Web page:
When Power of Attorney documents are prepared and signed, have an informed conversation with the attorney or paralegal who is assisting you. Ask lots of “what if” questions and find out what authorities this document grants and what powers it does not. Specifically ask if a doctor need to certify your loved one’s incapacitation, and find out what you should do if it needs to be invoked or legitimized.
Sometimes POA Isn’t Enough
While POA may seem like the cover-all legal document, that is rarely the case. Many third parties (like banks) are hesitant to accept financial POA documents because they may be liable for any wrongdoing that ensues if it turns out to be illegitimate. Financial institutions typically need some time to ensure the validity of the document and may wish to consult with the attorney who prepared it. In some cases, the third party may also request that you complete an affidavit (a sworn written statement) stating you are acting legally, which will relieve them of any liability. As long as you are acting in the best interest of the person you are representing (the principal) and within your granted authority, there should be no problems other than the slow and bureaucratic nature of this process.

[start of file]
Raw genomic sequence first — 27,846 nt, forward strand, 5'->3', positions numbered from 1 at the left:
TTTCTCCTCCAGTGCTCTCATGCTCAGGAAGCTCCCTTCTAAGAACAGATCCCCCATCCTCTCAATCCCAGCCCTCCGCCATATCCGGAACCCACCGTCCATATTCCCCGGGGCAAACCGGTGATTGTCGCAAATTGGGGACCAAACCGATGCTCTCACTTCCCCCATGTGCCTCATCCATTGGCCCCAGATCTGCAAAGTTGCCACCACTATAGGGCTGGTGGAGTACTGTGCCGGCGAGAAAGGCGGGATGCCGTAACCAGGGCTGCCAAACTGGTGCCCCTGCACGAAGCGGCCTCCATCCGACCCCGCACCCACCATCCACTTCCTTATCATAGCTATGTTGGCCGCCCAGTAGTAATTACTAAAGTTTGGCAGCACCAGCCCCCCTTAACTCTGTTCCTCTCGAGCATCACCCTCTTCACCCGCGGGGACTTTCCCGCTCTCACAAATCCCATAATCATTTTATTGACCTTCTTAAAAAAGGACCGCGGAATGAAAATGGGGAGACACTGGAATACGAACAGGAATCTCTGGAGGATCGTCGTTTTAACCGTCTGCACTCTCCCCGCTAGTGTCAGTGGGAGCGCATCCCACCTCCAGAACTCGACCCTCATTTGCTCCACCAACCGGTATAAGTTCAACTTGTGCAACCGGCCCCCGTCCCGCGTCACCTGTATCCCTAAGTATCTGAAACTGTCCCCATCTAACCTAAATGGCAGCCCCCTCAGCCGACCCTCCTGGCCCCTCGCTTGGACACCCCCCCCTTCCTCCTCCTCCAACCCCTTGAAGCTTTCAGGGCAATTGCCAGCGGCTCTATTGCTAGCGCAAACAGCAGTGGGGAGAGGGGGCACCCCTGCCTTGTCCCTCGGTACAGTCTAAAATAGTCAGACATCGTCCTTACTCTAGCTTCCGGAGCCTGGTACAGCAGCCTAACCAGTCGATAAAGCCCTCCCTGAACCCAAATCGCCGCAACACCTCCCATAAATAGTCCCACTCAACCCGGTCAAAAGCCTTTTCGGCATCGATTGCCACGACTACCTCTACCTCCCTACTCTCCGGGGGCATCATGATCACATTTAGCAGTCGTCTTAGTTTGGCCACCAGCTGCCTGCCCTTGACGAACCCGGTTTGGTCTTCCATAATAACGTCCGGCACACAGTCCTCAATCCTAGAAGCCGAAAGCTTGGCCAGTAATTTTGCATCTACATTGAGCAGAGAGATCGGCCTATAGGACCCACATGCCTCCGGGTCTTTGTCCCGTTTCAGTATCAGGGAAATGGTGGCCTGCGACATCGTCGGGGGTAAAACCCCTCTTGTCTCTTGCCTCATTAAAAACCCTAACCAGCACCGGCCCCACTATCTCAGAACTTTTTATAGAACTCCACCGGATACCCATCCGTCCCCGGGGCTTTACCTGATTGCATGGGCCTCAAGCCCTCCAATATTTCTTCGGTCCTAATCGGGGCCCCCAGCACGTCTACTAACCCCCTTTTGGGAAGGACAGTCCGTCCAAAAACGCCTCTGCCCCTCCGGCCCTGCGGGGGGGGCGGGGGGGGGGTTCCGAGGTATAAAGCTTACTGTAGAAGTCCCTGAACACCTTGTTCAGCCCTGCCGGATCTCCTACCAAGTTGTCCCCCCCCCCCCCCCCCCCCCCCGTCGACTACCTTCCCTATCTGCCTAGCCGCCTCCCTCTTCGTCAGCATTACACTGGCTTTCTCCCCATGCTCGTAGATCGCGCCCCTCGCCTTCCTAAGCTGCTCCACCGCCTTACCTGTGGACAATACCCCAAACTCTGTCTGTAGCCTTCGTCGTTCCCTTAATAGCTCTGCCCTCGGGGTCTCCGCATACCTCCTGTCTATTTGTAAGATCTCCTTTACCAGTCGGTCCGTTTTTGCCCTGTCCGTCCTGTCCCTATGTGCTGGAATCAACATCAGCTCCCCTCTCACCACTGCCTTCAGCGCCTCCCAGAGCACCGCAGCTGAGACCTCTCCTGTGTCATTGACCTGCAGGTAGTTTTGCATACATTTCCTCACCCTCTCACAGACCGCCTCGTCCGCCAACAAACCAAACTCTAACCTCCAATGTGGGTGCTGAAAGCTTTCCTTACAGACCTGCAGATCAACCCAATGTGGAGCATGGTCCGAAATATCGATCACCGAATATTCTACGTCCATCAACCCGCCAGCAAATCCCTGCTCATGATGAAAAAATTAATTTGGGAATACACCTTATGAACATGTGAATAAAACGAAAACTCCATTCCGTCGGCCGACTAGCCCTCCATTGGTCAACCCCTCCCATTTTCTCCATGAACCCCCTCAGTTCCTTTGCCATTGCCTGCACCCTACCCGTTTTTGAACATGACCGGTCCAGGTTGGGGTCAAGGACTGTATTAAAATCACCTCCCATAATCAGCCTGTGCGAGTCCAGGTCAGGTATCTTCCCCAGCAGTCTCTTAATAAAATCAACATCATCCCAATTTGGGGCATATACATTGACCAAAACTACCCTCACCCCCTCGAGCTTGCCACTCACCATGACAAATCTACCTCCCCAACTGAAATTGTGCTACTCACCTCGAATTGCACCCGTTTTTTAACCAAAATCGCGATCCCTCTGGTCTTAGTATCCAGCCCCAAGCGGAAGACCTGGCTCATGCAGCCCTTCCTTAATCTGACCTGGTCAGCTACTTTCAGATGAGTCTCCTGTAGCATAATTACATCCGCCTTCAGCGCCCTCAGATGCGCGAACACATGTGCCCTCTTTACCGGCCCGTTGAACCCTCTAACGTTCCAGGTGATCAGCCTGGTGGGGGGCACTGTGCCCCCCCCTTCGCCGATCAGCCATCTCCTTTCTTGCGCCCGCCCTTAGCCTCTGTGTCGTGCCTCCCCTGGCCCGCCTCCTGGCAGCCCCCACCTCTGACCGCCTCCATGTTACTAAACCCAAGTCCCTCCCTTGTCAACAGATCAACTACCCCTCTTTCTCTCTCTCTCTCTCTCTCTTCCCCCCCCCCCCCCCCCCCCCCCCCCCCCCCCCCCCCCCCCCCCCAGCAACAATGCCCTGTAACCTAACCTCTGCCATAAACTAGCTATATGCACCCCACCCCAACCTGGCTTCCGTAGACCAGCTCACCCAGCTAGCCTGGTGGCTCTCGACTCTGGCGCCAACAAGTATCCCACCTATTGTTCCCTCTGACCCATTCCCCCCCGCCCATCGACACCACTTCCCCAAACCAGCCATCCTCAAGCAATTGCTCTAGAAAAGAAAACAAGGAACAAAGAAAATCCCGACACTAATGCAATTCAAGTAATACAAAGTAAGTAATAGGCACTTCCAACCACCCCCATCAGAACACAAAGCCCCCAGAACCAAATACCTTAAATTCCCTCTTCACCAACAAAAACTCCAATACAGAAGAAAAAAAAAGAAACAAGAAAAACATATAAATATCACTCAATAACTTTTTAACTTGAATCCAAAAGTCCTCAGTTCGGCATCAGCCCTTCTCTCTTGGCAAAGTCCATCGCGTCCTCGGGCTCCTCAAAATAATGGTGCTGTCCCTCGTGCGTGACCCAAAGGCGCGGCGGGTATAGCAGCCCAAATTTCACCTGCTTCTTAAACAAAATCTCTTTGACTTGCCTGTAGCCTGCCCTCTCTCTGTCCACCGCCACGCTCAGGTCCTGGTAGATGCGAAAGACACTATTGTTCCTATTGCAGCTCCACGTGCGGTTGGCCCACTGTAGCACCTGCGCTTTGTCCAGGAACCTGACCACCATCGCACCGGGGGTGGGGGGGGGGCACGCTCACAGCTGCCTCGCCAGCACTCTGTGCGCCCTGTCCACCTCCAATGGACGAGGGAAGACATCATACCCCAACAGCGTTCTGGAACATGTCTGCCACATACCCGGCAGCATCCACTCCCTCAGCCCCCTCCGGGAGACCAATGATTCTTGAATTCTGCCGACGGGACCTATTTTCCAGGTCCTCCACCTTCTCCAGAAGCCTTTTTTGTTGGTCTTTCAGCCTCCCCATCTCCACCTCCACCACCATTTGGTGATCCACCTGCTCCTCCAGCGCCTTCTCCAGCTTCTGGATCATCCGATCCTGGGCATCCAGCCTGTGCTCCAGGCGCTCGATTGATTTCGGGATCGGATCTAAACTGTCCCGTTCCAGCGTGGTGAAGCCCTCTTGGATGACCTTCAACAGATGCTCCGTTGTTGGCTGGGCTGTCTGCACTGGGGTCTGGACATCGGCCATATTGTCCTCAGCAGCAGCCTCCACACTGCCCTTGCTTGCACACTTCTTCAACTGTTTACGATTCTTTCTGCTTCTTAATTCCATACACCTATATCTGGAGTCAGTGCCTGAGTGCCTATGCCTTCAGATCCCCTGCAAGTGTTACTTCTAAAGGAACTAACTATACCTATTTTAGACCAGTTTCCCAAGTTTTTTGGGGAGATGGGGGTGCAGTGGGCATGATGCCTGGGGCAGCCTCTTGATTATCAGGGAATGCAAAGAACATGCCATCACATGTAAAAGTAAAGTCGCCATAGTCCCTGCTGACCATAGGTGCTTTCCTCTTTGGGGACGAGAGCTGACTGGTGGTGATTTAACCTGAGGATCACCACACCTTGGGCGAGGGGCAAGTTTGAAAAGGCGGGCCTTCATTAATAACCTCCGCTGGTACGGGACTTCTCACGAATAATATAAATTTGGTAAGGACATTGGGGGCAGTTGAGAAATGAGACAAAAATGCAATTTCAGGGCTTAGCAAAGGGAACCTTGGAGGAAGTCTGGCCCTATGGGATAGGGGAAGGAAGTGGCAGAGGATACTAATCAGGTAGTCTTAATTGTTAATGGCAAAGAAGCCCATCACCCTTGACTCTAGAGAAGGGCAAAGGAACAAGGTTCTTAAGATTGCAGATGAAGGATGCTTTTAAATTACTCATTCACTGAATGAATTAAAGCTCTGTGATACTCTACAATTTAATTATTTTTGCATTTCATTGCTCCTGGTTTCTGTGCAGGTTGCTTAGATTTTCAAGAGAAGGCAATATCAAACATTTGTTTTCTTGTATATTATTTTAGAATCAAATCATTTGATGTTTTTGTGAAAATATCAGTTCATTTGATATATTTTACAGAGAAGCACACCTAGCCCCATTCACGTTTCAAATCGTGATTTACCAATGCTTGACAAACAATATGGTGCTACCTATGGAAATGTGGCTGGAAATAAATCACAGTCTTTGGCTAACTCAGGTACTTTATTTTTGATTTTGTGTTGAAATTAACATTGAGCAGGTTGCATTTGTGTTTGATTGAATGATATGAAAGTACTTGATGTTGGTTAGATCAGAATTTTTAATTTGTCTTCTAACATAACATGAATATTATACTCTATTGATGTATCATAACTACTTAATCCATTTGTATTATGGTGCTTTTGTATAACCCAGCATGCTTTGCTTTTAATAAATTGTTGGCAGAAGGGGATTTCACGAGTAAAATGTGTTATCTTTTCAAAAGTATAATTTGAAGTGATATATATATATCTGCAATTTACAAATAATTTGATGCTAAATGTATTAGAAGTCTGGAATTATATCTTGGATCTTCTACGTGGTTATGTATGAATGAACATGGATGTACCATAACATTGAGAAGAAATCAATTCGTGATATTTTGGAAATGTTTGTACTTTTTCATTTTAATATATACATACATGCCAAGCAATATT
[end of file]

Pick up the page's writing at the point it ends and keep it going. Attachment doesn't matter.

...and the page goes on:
Become an Authorized Representative or Representative Payee